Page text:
"Go and play outside."
This statement, a way for parents to get their children out of the house, used to be a popular command. Some time in the last few decades, however, it became a relic of the past. In a world where we take escalators to the gym, play video games for leisure, and diagnose people with "internet addiction," parents and children are not making time to explore the outdoors.
In Richard Louv's book, Last Child in the Woods, one fourth-grader describes his play preferences: "I like to play indoors better 'cause that's where all the electrical outlets are." Today, many children no longer experience the natural world and many suffer from "nature-deficit disorder," a term coined by Louv to describe "the human costs of alienation from nature, among them diminished use of the senses, attention difficulties, and higher rates of physical and emotional illnesses." Depression and higher crime rates can be linked to the absence or inaccessibility of parks and open spaces.
Computers, televisions, electronics, structured education systems, an increased "fear of others" or homogenization of neighborhoods, and a lack of access to natural areas make it difficult for children to spend time outdoors. Increasingly, government, planning, and neighborhood organizations place restraints on open space and park hours, making free play impossible. As a result, nature has become an icon, a thing to look at, or a place to visit — not an inherent part of our being.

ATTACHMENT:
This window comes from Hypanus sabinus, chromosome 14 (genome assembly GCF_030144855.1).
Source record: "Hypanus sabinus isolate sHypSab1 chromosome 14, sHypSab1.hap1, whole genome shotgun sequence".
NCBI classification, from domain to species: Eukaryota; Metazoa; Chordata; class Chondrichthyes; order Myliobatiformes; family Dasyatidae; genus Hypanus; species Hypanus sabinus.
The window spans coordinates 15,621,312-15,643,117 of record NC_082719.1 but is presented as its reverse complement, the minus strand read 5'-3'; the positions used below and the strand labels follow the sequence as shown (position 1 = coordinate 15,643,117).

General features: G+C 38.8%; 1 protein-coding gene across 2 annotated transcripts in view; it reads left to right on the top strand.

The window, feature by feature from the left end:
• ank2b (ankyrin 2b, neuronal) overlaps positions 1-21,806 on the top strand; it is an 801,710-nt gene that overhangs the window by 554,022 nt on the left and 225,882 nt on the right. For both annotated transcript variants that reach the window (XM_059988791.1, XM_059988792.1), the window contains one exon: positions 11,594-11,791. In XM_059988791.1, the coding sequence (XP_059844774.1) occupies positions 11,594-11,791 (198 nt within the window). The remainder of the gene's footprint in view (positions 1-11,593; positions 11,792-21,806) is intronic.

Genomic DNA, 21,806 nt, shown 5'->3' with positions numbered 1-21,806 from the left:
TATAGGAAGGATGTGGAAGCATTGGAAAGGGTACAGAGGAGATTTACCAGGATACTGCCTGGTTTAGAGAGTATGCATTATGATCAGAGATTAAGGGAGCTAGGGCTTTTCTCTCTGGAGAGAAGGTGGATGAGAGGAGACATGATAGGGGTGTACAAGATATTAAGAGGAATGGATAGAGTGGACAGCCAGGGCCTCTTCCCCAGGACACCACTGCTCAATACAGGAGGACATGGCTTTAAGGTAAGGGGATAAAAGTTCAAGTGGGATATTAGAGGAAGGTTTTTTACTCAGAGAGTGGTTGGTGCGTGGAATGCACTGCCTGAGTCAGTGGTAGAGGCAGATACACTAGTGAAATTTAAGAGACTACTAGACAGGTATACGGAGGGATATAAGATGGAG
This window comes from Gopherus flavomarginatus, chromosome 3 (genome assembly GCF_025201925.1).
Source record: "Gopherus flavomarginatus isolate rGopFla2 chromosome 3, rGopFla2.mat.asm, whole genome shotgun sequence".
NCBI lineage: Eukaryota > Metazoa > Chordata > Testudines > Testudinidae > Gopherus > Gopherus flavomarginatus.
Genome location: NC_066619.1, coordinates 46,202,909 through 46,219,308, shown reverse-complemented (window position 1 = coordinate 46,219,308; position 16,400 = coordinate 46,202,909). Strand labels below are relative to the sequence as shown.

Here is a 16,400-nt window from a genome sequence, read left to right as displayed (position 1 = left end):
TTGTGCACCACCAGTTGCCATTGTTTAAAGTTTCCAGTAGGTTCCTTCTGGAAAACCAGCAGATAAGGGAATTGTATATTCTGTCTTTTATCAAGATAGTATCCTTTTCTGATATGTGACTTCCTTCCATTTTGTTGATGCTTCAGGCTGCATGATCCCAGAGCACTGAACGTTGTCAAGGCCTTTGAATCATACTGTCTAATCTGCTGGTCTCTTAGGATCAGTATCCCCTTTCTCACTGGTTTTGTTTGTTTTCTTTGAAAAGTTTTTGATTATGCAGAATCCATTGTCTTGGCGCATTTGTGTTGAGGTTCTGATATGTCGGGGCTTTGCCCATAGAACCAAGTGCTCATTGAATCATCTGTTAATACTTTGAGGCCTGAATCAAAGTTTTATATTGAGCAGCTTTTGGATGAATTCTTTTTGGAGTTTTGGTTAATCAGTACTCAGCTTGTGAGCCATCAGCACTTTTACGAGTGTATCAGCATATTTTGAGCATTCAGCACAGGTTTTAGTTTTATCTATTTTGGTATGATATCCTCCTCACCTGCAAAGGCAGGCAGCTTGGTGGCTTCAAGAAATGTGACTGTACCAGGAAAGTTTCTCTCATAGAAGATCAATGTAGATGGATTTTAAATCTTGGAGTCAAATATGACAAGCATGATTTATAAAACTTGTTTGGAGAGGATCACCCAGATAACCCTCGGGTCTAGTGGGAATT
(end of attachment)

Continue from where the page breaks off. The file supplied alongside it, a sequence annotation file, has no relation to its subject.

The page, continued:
Louv argues that the experience of the natural world, in the time and rhythm of the outdoors, is essential for human well-being, learning, and development, and that nature is a powerful remedy for many social, psychological, and health disorders. "Healing the broken bond between our young and nature is in our self-interest," he declares, "not only because aesthetics or justice demand it, but also because our mental, physical, and spiritual health depend upon it."
Louv notes that the antidote to nature deficit disorder is simple: Get children back into the wild. For planning organizations, this requires rethinking the structures and institutions that make up our neighborhoods, cities, and organizations beyond the family unit. Access to nature is a societal issue, not a private issue. "In the United States," Louv writes, "a challenge remains to overcome the polar distinction between what is urban and what is natural. Perhaps because of the expansiveness of our ecological resources and land base, we have tended to see the most significant forms of nature as occurring somewhere else — often hundreds of miles away."
Throughout Last Child in the Woods, Louv, an expert storyteller, weaves anecdotes together with factual information to create a powerful message that motivates environmentalists, designers, and parents alike. Yet despite his message, the methods for action he presents are less clear. At the end, the reader is left with nostalgia for the past, but without a clear idea of what must be done, today, in this world, to implement new strategies.
Note: This is a re-post from a book review I originally wrote for the American Planning Association in 2008. The messages and information from the book are continuously relevant, so I wanted to share the post with a wider audience.
Last child in the woods: Saving our children from nature-deficit disorder
Author: Richard Louv
Algonquin Books of Chapel Hill, 2005
(originally published in The New Planner — Winter 2008)